Alpha Coal Project is a high thermal coal mine located in the Galilee Basin in Queensland, Australia. The 32mtpa open cut mine is spread over an area of 21,400ha. It is owned by GVK (79%) and Hancock Coal (21%).
Development of the Alpha coal mining project was approved by Australia’s Federal Government in August 2012. It also includes development of a 495km rail line for transportation of coal. The mine is estimated to have a life of more than 30 years.
The bankable feasibility report of the project was completed in 2011. Coal production is scheduled to commence in 2015-16. An investment of $7.5bn is expected to be made in the project.
Environmental concerns around the Alpha coal project
The Federal Government’s decision to approve the project was challenged in the Land Court of Queensland in 2013. Farmers and landowners, who filed a case against the project, claimed that the mine’s development would draw too much water from their farmland. Environmentalists and community groups have also opposed the project raising concerns over climate change and negative consequences for local water and ecology.
The Court recommended in April 2014 to the Queensland State that the mining lease should be approved only if the environmental conditions over the concerns expressed are strictly met under the Mineral Resources Act and the Environmental Protection Act.
Geology of the Alpha mine
Alpha is located in the eastern part of the Galilee Basin, which is home to many high-quality coal projects. It contains gently westerly dipping sediments of the Upper Permian age. These sediments are overlain by Tertiary and Quaternary (Cainozoic) sediments.
The coal seams of the mine are 5m to 8m thick and dip gently from east to west enabling high production through open-cut mining.
Washed coal and other resources
Alpha is the most extensively explored mine in the Galilee Basin. It is estimated to contain 848 million tons (mt) of measured resources. Indicated resources are estimated at 1,197mt and inferred resources are 569mt.
The combined JORC-compliant measured, indicated and inferred resources in the open-cut area are estimated to be 1.82 billion tonnes.
The mine primarily contains washed coal with low ash and low sulphur content. It is suitable for burning in the majority of the Asian power stations.
Open cut mining
Open cut mining will be carried out using dragline, truck and shovel methods. Surface miners and large conveyor systems are also planned to be used. Underground mining activities may also be explored in the future. It will be carried out from the final highwall or via a drift to the targeted seam.
Raw coal will be sent to two remote run of mine (ROM) dump stations with a capacity of 3,250t/h each. The ROM dump stations comprise of receiving facilities, and primary and secondary crushers to reduce the size of the coal to 120mm. The crushed ore will be sent to the coal processing plant via an overland conveyor belt.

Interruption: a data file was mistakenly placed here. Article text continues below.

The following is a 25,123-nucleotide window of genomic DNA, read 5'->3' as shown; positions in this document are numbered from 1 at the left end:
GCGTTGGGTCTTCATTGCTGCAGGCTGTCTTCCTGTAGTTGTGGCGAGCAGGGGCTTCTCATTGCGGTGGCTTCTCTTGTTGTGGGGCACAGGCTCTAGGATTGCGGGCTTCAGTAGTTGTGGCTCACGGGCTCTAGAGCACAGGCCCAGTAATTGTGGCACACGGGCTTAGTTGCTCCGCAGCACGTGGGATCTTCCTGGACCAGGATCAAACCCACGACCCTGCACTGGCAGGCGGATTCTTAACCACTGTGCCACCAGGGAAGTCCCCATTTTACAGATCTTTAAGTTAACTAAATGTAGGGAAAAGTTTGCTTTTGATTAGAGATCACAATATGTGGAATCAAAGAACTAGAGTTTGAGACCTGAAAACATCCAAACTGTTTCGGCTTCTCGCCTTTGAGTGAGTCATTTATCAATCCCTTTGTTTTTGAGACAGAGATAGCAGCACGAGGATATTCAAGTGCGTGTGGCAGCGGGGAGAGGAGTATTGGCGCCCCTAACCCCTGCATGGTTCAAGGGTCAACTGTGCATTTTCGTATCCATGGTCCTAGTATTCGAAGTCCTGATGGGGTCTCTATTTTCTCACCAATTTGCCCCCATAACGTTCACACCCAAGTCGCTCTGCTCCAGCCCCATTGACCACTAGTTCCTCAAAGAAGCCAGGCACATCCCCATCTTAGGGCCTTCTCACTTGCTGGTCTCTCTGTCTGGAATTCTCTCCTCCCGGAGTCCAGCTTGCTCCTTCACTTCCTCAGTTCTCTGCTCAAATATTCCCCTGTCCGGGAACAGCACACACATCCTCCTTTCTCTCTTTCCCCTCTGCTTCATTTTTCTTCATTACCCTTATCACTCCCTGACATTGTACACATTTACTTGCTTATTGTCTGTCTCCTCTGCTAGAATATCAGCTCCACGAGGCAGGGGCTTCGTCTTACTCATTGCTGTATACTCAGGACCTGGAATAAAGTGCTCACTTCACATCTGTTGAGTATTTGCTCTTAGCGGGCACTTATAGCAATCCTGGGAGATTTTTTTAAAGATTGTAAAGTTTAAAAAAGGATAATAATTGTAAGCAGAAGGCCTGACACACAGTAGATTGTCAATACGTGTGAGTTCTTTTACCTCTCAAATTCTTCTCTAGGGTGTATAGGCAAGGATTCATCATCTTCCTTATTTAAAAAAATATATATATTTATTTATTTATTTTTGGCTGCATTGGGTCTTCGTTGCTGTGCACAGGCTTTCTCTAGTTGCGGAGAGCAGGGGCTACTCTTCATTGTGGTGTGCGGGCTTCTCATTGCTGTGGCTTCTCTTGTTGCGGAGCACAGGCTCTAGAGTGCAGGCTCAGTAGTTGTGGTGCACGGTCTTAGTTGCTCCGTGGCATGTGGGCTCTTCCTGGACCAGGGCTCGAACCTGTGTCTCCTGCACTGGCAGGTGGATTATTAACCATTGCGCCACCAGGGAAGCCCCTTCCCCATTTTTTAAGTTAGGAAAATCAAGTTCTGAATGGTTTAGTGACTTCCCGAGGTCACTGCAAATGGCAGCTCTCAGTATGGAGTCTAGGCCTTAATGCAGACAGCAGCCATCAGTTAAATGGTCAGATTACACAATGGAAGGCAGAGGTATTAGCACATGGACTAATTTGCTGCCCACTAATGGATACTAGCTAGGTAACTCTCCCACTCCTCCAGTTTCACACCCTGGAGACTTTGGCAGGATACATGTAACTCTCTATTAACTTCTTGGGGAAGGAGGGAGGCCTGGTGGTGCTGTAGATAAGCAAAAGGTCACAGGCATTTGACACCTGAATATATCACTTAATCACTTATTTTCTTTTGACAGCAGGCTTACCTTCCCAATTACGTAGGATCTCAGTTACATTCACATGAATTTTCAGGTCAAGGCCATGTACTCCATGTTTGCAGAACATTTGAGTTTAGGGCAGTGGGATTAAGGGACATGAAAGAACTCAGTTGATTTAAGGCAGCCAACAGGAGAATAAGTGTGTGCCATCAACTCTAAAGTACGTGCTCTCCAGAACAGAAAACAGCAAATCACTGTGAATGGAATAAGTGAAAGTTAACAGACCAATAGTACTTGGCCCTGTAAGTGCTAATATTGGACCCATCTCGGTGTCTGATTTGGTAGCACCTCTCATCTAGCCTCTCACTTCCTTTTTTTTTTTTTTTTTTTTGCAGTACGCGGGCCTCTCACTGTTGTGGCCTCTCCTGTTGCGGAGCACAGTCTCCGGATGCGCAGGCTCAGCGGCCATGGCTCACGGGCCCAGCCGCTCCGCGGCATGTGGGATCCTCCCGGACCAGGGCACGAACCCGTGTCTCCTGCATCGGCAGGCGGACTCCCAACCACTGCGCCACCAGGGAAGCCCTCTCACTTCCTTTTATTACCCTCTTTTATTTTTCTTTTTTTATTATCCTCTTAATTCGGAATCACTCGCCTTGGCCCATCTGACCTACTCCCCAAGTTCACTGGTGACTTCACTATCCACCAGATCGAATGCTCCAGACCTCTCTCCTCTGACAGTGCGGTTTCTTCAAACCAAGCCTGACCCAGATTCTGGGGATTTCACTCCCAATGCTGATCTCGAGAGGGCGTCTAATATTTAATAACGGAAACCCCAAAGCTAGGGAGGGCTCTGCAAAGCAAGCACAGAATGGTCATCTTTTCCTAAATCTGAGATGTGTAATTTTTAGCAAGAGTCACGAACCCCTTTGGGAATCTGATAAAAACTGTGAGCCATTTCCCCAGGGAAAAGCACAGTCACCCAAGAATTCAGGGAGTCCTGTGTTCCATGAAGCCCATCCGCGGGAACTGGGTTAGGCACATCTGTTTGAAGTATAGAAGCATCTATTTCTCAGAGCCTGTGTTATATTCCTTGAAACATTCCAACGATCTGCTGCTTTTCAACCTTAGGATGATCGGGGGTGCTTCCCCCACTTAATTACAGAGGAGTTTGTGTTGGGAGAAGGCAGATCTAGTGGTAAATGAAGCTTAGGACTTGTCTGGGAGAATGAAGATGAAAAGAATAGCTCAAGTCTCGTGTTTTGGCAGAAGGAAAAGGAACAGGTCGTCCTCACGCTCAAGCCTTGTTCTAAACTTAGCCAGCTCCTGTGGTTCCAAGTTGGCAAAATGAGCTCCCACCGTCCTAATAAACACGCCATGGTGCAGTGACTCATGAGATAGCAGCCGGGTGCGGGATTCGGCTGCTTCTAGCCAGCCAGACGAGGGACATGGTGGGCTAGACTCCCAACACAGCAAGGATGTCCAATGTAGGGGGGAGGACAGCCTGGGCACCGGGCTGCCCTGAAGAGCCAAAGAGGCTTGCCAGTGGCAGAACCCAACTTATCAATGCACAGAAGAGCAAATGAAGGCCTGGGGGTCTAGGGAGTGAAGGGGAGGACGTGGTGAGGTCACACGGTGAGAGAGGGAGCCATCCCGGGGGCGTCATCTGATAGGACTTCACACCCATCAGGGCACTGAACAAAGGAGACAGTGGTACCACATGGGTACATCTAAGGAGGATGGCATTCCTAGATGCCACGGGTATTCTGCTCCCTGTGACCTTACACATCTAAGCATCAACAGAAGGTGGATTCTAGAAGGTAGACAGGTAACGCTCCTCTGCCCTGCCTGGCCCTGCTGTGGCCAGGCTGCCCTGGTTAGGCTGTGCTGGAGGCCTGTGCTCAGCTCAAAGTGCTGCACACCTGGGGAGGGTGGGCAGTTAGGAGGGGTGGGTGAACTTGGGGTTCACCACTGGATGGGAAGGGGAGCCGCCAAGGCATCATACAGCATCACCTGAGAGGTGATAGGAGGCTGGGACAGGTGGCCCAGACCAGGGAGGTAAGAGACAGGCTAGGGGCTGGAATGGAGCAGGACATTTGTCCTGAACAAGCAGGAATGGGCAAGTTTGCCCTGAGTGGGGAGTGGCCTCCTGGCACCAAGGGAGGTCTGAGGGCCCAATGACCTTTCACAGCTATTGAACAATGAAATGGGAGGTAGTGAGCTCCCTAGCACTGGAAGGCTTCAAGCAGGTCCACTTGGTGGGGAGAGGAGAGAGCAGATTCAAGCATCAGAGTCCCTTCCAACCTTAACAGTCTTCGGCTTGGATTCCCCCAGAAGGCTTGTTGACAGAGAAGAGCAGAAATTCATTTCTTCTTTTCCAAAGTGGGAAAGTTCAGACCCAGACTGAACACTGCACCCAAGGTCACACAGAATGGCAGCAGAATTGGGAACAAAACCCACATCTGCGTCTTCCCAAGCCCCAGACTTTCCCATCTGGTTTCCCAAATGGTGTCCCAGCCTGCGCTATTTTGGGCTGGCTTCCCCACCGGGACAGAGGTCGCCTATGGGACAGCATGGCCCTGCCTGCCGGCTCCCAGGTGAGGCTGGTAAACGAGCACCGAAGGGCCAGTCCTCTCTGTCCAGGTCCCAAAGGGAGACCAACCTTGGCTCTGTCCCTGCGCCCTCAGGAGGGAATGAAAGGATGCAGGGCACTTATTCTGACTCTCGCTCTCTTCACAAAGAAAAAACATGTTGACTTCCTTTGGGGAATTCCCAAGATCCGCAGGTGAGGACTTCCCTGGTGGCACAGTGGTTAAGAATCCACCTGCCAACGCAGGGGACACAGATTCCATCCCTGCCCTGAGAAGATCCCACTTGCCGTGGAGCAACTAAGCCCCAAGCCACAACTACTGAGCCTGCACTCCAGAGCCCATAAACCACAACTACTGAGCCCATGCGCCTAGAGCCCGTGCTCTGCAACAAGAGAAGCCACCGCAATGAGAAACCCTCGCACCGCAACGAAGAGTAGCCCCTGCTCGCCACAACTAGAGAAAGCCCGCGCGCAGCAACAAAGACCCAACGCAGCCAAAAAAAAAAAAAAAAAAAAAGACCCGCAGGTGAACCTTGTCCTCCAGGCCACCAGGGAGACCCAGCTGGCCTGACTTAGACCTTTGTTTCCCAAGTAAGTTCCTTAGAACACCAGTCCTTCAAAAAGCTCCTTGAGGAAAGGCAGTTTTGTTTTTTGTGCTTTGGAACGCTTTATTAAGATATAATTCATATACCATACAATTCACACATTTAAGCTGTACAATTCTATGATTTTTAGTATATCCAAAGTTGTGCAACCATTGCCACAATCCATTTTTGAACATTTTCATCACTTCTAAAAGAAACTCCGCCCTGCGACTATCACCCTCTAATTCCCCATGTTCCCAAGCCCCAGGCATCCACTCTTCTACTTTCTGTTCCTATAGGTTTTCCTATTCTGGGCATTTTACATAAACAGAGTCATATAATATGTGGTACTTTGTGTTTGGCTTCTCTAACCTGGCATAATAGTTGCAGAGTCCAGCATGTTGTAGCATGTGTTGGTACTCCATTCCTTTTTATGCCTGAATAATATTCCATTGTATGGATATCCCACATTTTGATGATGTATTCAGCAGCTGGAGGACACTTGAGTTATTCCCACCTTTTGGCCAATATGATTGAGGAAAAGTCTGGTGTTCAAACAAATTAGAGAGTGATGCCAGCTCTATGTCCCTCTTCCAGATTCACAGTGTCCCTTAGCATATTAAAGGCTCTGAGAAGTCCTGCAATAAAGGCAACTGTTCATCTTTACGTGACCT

A coal handling and processing plant (CHPP) will be built at the mine. The plant will receive crushed coal into two 2,000t transfer bins equipped with four tertiary crushers. The coal will be crushed to a size of 50mm in the bins and sent for further processing.
The crushed ore will be fed to four 1,650t/h coal processing plant modules which include sizing and drain screens, dense medium cyclones, and spirals.
Processed coal will be sent to the rail loading facility for transport. Coarse rejects will be stored in a stockpile near the plant and tailings will be sent to the tailings dam. The plant will also be equipped with a magnetite recovery circuit.
Coal transport and handling
Processed coal will be transported to the port at Abbort Point, near Bowen, through a 475km long railway line. The standard gauge line will have a capacity of 60mtpa, which can be increased to 120mtpa with the addition of loops. The railway line will use 32t axle load diesel-electric trains for transporting the coal. The trains will run throughout the year with a maximum speed of 80km/hr.
The project will also include the construction of a coal handling facility at the port at Abbort Point. The facility will initially handle 60mtpa of coal with scope for future expansion. It will include a 300ha stockyard site, two 5km rail loops for unloading of coal, berthing facilities, a jetty and a wharf.
Two berthing facilities will initially operate at the facility. The wharf will include space for future expansion and provide multi-user berthing facilities.
Infrastructure developed for the project can also be used by third-party producers operating in the Galilee Basin. Negotiations with third parties are currently ongoing.